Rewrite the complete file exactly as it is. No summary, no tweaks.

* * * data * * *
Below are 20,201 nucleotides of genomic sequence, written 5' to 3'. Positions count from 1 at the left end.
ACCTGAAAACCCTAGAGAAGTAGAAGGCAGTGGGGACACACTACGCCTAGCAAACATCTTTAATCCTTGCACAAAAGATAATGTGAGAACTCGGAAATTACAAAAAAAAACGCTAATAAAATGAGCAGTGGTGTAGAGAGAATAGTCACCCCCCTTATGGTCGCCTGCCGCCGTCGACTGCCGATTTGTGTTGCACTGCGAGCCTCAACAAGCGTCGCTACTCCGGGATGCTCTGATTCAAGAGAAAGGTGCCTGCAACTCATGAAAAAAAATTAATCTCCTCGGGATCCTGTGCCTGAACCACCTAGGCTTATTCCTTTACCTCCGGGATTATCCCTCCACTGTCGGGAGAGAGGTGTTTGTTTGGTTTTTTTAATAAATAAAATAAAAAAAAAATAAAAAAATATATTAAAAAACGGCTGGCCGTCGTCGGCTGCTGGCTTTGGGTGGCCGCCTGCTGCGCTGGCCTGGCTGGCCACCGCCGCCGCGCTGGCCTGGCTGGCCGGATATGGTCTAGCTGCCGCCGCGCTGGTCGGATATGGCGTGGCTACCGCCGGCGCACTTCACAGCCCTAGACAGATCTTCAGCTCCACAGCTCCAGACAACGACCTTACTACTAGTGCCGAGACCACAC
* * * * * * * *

Below are 20,201 nucleotides of genomic sequence, written 5' to 3'. Positions count from 1 at the left end.
ACCTGAAAACCCTAGAGAAGTAGAAGGCAGTGGGGACACACTACGCCTAGCAAACATCTTTAATCCTTGCACAAAAGATAATGTGAGAACTCGGAAATTACAAAAAAAAACGCTAATAAAATGAGCAGTGGTGTAGAGAGAATAGTCACCCCCCTTATGGTCGCCTGCCGCCGTCGACTGCCGATTTGTGTTGCACTGCGAGCCTCAACAAGCGTCGCTACTCCGGGATGCTCTGATTCAAGAGAAAGGTGCCTGCAACTCATGAAAAAAAATTAATCTCCTCGGGATCCTGTGCCTGAACCACCTAGGCTTATTCCTTTACCTCCGGGATTATCCCTCCACTGTCGGGAGAGAGGTGTTTGTTTGGTTTTTTTAATAAATAAAATAAAAAAAAAATAAAAAAATATATTAAAAAACGGCTGGCCGTCGTCGGCTGCTGGCTTTGGGTGGCCGCCTGCTGCGCTGGCCTGGCTGGCCACCGCCGCCGCGCTGGCCTGGCTGGCCGGATATGGTCTAGCTGCCGCCGCGCTGGTCGGATATGGCGTGGCTACCGCCGGCGCACTTCACAGCCCTAGACAGATCTTCAGCTCCACAGCTCCAGACAACGACCTTACTACTAGTGCCGAGACCACAC